Epanadiplose

The epanadiplosis is a linguistic stylistic means of repetition used in all literary genres. The epanadiploses describe the fact that a word or a word sequence is repeated at the beginning and at the end of a text. This repetition can be at the beginning and at the end of individual verses, but also enclose stanzas or works (cf. Kyklos). The term is sometimes used synonymous with the anadiplosis, which means a resumption of the sentence or verse in the following sentence or verse, in order to intensify the intensity of the statement.

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The terminology can be derived from the Greek (ἐπαναδίπλωσις) and translated with a down-to-the-top doubling. Thus, the translation of the figure already points to the fundamental question: namely, the doubling of an element [used at the beginning and end of two sequences of words]. Either (1) it encloses something or (2) connects successive ones. Let’s look at an example:

(1) You shall be deprived of it! should be without
The above example comes from Johann Wolfgang von Goethe’s tragedy Faust and is taken from a dialogue between Mephistopheles and Faust. Here the verb, which is the first word of the line, is equal to its conclusion. This greatly increases the word, which ultimately determines the effect of the epanadiploses and other repetition figures.

The verse also shows the similarity to other stylistic figures. Furthermore, this is an epanodus, a special form of chiasmus. This is due to the fact that these words are repeated in reverse order. The verse begins to be without one, one followed, then to end with the same words, but just interchanged: Shall be without. Yet another example:

(1) Ignorant, wicked fellow! have you not told me often enough to get out of the room? Can not you imagine that those who are allowed to be in the Cabinet will also have permission to be in the room? Ignorant, wicked fellow!

This example comes from the 14th elevator of the third act of Gotthold Ephraim Lessing’s play The Young Scholar. In doing so, the repetition of the address of an ignorant, wicked fellow frames the entire passage. Since the word sequence here also stands at the beginning and at the end of the section, the whole can be regarded as an epanadiplos, which in turn is used in the form of a Kyklos.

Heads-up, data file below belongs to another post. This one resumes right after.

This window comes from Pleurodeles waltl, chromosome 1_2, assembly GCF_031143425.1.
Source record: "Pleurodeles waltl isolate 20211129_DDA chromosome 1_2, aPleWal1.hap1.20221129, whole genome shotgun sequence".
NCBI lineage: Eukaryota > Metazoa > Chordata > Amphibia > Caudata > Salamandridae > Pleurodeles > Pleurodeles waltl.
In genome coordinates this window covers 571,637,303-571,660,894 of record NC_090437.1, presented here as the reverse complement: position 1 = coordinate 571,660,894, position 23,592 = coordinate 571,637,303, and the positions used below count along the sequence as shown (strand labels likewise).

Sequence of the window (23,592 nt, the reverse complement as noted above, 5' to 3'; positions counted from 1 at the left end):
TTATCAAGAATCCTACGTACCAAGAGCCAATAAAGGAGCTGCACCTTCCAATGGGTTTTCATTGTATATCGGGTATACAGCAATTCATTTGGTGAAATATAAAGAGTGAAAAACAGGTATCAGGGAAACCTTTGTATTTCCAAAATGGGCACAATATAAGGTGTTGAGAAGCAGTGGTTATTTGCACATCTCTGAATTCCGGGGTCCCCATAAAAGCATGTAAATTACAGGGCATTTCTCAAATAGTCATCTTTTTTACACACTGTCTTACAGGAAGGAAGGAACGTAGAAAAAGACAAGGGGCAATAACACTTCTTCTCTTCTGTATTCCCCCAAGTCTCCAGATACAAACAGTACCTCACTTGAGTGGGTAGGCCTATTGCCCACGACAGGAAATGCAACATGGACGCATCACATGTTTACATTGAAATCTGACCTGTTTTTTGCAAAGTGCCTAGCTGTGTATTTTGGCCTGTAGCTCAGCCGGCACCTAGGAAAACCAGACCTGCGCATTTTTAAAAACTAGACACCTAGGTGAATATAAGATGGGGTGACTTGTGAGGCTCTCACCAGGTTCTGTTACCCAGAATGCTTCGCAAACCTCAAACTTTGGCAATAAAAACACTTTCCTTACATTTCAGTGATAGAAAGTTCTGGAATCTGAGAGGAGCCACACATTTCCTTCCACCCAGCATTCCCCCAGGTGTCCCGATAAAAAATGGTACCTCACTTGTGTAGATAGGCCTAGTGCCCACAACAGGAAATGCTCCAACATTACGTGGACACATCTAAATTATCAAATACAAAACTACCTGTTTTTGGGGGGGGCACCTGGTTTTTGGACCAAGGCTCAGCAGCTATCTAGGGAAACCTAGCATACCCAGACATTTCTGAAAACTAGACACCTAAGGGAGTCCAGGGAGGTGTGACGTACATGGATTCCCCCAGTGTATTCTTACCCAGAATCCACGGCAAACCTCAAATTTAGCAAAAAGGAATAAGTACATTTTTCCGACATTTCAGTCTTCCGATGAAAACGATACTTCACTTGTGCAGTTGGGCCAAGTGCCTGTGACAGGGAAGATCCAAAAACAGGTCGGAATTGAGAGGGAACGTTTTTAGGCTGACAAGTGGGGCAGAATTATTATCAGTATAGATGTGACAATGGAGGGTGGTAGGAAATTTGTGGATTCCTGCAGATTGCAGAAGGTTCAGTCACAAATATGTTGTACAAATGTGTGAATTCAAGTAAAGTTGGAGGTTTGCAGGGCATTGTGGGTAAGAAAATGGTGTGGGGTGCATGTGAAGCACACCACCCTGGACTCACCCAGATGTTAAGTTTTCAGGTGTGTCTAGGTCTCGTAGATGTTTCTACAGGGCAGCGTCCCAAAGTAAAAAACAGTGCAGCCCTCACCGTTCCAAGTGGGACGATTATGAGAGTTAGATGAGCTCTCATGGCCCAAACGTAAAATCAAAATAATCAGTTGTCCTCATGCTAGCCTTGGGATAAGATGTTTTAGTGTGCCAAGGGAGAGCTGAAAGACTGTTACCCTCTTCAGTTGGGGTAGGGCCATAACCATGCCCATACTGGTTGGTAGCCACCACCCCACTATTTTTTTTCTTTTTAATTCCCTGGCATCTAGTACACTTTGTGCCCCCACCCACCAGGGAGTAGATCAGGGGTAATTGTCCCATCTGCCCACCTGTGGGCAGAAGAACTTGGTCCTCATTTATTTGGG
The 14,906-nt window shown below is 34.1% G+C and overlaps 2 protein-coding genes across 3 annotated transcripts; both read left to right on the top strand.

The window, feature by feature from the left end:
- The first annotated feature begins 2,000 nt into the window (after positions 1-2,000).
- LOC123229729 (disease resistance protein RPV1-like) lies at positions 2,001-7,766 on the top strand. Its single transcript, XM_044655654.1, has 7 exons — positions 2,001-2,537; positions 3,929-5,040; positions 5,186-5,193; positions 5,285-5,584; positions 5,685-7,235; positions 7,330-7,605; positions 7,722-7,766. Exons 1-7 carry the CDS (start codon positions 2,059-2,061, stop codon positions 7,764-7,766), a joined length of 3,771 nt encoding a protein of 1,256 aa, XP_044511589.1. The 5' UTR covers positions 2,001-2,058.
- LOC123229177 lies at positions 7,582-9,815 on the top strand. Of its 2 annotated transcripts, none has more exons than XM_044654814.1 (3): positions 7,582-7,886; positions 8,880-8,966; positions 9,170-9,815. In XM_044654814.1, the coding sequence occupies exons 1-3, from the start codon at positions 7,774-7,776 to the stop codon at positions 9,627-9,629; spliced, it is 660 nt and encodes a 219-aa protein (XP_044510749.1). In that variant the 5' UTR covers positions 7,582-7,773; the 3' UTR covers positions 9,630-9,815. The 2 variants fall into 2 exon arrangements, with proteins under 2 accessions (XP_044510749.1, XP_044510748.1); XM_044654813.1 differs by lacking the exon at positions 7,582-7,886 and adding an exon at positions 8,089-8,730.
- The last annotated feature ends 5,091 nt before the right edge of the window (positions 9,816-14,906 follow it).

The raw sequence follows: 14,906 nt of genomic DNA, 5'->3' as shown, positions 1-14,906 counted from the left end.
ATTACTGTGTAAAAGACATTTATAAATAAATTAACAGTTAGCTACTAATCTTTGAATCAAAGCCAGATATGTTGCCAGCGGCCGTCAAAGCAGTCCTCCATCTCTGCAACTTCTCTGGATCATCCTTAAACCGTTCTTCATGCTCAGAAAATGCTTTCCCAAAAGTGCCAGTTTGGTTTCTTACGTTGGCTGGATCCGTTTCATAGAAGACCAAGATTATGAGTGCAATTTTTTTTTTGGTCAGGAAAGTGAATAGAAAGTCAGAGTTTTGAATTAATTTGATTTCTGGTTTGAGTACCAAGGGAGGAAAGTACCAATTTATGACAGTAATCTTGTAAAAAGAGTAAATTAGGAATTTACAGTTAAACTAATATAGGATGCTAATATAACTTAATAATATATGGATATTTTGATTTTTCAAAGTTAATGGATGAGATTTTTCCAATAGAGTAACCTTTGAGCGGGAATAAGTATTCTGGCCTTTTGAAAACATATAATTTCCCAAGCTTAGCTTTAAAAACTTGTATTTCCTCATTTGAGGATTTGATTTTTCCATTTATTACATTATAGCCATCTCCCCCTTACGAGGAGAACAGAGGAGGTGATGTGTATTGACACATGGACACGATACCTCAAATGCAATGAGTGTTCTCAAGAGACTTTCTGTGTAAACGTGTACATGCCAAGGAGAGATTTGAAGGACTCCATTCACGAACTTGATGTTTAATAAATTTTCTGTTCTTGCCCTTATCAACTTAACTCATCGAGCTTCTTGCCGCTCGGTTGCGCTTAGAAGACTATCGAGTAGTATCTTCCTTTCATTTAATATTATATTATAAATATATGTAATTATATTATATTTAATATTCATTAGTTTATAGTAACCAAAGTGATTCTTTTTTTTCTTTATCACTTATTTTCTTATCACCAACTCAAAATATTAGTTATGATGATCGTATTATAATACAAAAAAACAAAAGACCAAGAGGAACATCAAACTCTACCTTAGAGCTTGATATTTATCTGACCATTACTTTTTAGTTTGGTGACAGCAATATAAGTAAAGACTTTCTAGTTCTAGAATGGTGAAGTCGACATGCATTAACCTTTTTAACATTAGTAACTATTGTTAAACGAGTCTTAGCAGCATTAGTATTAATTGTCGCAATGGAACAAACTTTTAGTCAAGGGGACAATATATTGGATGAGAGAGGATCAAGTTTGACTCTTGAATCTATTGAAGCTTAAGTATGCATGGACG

However, the term epanadiplosis is also used synonymously for anadiplosis. The anadiplose means that a word or a word sequence is at the end of a sentence but is picked up immediately at the beginning of the next sentence. The repeated elements are consequently separated from one another by a punctuation mark or a line break (see punctuation, enjambement). For example:

(2) With the ships play wind and waves,
Wind and waves do not play with his heart.
The above verses are taken from the last stanza of Goethe’s poem Seefaht. Here the word sequence wind and waves forms the end of the one and the beginning of the next verse. The words are thus doubled, but are in different verses (or sentences). A simple duplication, that is, without breaking through verse or sentence, is called Geminatio or Epanalepse.

Epanadiplose in the film
The epanadiplose is not only found in texts, but is also a common means in the film. Epanadiploses are used here to refer to scenes or motifs which are shown repeatedly at the beginning and at the end, partly also slightly, and thus form a frame.

For example, the film Forrest Gump (1994) can be cited. At the beginning of the film, the viewer sees a feather dancing through the wind. But also in the last shot one sees a pen, which leads from the action and the film decides. At the beginning of the film and also at the end is therefore the same motive: the feather. At times, films end up ending with an identical scene.

Short overview: The most important thing about the Stilfigur at a glance
The epanadiplose is a rhetorical stylistic device. This means either the framing of a sentence, verse or else a different syntactic or semantic unity by the repetition of the same word or the same sentence member (Kyklos), or else the repetition of the end and beginning of successive sentences or verses (anadiploses).
Like other stylistic devices that repeat something, epanadiploses have a reinforcing effect. Furthermore, they can direct the attention of the recipient (reader, listener) to the repeated, and are therefore urgent, which is why they are often used in speeches.

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